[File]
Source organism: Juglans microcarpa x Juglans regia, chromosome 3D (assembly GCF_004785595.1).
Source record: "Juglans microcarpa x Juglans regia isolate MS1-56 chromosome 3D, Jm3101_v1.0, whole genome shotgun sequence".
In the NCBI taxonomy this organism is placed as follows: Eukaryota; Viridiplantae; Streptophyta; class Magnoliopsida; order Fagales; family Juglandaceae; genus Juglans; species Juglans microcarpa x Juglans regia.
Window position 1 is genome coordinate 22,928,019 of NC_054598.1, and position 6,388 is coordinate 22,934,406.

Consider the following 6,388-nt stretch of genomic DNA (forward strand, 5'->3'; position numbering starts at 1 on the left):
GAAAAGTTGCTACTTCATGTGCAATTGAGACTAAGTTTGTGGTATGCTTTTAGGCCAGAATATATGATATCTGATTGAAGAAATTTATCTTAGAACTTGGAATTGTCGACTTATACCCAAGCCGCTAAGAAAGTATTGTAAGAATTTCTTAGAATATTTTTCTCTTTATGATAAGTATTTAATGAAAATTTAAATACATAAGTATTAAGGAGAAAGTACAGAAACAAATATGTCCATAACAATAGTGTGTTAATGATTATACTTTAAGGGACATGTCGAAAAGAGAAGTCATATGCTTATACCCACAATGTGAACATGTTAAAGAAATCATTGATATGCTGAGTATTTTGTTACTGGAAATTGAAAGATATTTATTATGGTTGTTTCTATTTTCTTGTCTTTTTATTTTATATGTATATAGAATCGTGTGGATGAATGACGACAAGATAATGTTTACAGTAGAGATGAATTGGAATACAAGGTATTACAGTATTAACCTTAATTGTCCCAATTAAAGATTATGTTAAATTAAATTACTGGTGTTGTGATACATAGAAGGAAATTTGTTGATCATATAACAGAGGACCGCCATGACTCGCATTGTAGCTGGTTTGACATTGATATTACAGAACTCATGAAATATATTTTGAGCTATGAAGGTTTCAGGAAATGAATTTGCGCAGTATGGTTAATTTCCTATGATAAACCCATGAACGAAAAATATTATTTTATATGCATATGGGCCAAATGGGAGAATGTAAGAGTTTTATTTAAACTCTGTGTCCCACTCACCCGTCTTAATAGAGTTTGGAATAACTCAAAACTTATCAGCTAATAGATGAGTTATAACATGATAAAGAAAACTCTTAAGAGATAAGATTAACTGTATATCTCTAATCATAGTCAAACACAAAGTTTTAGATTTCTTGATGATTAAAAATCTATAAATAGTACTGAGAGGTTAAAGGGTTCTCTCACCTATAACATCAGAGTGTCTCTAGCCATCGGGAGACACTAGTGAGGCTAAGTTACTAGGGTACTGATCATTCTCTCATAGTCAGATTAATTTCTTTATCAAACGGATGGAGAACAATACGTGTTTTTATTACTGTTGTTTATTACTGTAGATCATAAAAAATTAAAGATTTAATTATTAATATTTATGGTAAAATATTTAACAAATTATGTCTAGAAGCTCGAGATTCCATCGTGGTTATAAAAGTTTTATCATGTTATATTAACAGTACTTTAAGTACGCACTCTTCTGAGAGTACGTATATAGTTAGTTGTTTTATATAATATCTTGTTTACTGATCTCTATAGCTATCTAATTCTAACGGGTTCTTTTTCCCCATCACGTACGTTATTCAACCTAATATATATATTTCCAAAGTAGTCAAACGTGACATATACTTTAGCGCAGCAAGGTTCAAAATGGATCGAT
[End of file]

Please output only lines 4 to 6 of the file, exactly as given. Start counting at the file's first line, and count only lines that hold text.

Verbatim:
Window position 1 is genome coordinate 22,928,019 of NC_054598.1, and position 6,388 is coordinate 22,934,406.

Consider the following 6,388-nt stretch of genomic DNA (forward strand, 5'->3'; position numbering starts at 1 on the left):
GAAAAGTTGCTACTTCATGTGCAATTGAGACTAAGTTTGTGGTATGCTTTTAGGCCAGAATATATGATATCTGATTGAAGAAATTTATCTTAGAACTTGGAATTGTCGACTTATACCCAAGCCGCTAAGAAAGTATTGTAAGAATTTCTTAGAATATTTTTCTCTTTATGATAAGTATTTAATGAAAATTTAAATACATAAGTATTAAGGAGAAAGTACAGAAACAAATATGTCCATAACAATAGTGTGTTAATGATTATACTTTAAGGGACATGTCGAAAAGAGAAGTCATATGCTTATACCCACAATGTGAACATGTTAAAGAAATCATTGATATGCTGAGTATTTTGTTACTGGAAATTGAAAGATATTTATTATGGTTGTTTCTATTTTCTTGTCTTTTTATTTTATATGTATATAGAATCGTGTGGATGAATGACGACAAGATAATGTTTACAGTAGAGATGAATTGGAATACAAGGTATTACAGTATTAACCTTAATTGTCCCAATTAAAGATTATGTTAAATTAAATTACTGGTGTTGTGATACATAGAAGGAAATTTGTTGATCATATAACAGAGGACCGCCATGACTCGCATTGTAGCTGGTTTGACATTGATATTACAGAACTCATGAAATATATTTTGAGCTATGAAGGTTTCAGGAAATGAATTTGCGCAGTATGGTTAATTTCCTATGATAAACCCATGAACGAAAAATATTATTTTATATGCATATGGGCCAAATGGGAGAATGTAAGAGTTTTATTTAAACTCTGTGTCCCACTCACCCGTCTTAATAGAGTTTGGAATAACTCAAAACTTATCAGCTAATAGATGAGTTATAACATGATAAAGAAAACTCTTAAGAGATAAGATTAACTGTATATCTCTAATCATAGTCAAACACAAAGTTTTAGATTTCTTGATGATTAAAAATCTATAAATAGTACTGAGAGGTTAAAGGGTTCTCTCACCTATAACATCAGAGTGTCTCTAGCCATCGGGAGACACTAGTGAGGCTAAGTTACTAGGGTACTGATCATTCTCTCATAGTCAGATTAATTTCTTTATCAAACGGATGGAGAACAATACGTGTTTTTATTACTGTTGTTTATTACTGTAGATCATAAAAAATTAAAGATTTAATTATTAATATTTATGGTAAAATATTTAACAAATTATGTCTAGAAGCTCGAGATTCCATCGTGGTTATAAAAGTTTTATCATGTTATATTAACAGTACTTTAAGTACGCACTCTTCTGAGAGTACGTATATAGTTAGTTGTTTTATATAATATCTTGTTTACTGATCTCTATAGCTATCTAATTCTAACGGGTTCTTTTTCCCCATCACGTACGTTATTCAACCTAATATATATATTTCCAAAGTAGTCAAACGTGACATATACTTTAGCGCAGCAAGGTTCAAAATGGATCGAT